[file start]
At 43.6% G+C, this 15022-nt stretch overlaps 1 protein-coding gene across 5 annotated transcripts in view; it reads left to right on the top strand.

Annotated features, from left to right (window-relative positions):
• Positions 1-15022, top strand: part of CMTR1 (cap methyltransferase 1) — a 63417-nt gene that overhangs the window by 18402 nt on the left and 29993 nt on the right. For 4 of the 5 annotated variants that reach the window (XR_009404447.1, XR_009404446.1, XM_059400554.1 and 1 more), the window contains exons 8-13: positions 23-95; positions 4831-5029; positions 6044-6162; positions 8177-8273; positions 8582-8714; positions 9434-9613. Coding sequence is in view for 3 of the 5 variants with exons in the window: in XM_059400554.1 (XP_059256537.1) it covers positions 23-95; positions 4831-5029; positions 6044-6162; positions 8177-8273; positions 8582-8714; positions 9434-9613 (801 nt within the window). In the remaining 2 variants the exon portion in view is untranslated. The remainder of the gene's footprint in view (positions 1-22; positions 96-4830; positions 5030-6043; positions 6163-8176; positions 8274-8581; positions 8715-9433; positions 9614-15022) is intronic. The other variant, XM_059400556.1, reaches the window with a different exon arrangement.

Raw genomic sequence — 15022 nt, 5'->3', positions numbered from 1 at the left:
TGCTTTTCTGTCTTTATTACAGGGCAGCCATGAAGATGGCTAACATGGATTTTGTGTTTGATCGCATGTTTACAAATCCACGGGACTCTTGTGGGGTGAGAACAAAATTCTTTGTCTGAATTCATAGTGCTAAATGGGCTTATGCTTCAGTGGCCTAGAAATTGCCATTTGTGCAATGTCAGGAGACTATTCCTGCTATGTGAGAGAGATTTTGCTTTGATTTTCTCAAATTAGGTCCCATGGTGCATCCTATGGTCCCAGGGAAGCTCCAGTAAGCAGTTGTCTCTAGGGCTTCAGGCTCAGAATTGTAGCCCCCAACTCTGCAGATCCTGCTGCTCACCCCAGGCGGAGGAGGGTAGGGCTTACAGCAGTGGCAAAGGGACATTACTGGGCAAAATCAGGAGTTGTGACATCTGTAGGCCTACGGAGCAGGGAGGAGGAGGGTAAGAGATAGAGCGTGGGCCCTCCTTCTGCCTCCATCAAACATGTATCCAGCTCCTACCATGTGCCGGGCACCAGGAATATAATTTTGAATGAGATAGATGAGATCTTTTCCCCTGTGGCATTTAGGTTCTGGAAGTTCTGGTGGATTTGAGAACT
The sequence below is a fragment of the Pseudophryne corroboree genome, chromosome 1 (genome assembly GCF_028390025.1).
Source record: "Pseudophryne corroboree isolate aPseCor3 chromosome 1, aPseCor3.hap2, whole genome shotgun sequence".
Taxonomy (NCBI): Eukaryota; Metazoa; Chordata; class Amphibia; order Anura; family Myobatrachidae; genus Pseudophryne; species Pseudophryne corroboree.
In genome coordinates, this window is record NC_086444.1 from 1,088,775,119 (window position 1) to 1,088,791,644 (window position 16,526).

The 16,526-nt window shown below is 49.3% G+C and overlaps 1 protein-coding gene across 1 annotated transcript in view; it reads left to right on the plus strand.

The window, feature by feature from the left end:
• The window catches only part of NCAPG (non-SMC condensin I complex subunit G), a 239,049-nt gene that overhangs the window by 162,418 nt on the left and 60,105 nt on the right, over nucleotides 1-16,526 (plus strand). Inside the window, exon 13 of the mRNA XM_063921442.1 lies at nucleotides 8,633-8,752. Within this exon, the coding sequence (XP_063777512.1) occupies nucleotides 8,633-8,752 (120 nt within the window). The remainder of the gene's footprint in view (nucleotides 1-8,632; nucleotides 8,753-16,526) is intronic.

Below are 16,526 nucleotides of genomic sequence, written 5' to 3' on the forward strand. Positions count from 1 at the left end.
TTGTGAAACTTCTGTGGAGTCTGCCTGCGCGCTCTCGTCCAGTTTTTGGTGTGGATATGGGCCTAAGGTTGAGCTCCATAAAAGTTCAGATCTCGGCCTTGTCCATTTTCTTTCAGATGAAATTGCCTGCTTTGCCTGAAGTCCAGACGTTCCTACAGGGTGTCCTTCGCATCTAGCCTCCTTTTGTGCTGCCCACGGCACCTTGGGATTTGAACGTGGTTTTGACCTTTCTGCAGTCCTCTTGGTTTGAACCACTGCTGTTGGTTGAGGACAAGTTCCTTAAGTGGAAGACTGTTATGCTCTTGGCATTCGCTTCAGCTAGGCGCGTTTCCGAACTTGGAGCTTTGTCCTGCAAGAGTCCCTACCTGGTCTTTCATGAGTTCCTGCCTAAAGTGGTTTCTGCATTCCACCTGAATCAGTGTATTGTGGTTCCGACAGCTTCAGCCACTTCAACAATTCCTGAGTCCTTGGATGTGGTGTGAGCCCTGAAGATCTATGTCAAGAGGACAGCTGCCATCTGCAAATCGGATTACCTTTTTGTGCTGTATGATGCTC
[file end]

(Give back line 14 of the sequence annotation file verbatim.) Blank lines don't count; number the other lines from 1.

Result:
TTGTGAAACTTCTGTGGAGTCTGCCTGCGCGCTCTCGTCCAGTTTTTGGTGTGGATATGGGCCTAAGGTTGAGCTCCATAAAAGTTCAGATCTCGGCCTTGTCCATTTTCTTTCAGATGAAATTGCCTGCTTTGCCTGAAGTCCAGACGTTCCTACAGGGTGTCCTTCGCATCTAGCCTCCTTTTGTGCTGCCCACGGCACCTTGGGATTTGAACGTGGTTTTGACCTTTCTGCAGTCCTCTTGGTTTGAACCACTGCTGTTGGTTGAGGACAAGTTCCTTAAGTGGAAGACTGTTATGCTCTTGGCATTCGCTTCAGCTAGGCGCGTTTCCGAACTTGGAGCTTTGTCCTGCAAGAGTCCCTACCTGGTCTTTCATGAGTTCCTGCCTAAAGTGGTTTCTGCATTCCACCTGAATCAGTGTATTGTGGTTCCGACAGCTTCAGCCACTTCAACAATTCCTGAGTCCTTGGATGTGGTGTGAGCCCTGAAGATCTATGTCAAGAGGACAGCTGCCATCTGCAAATCGGATTACCTTTTTGTGCTGTATGATGCTC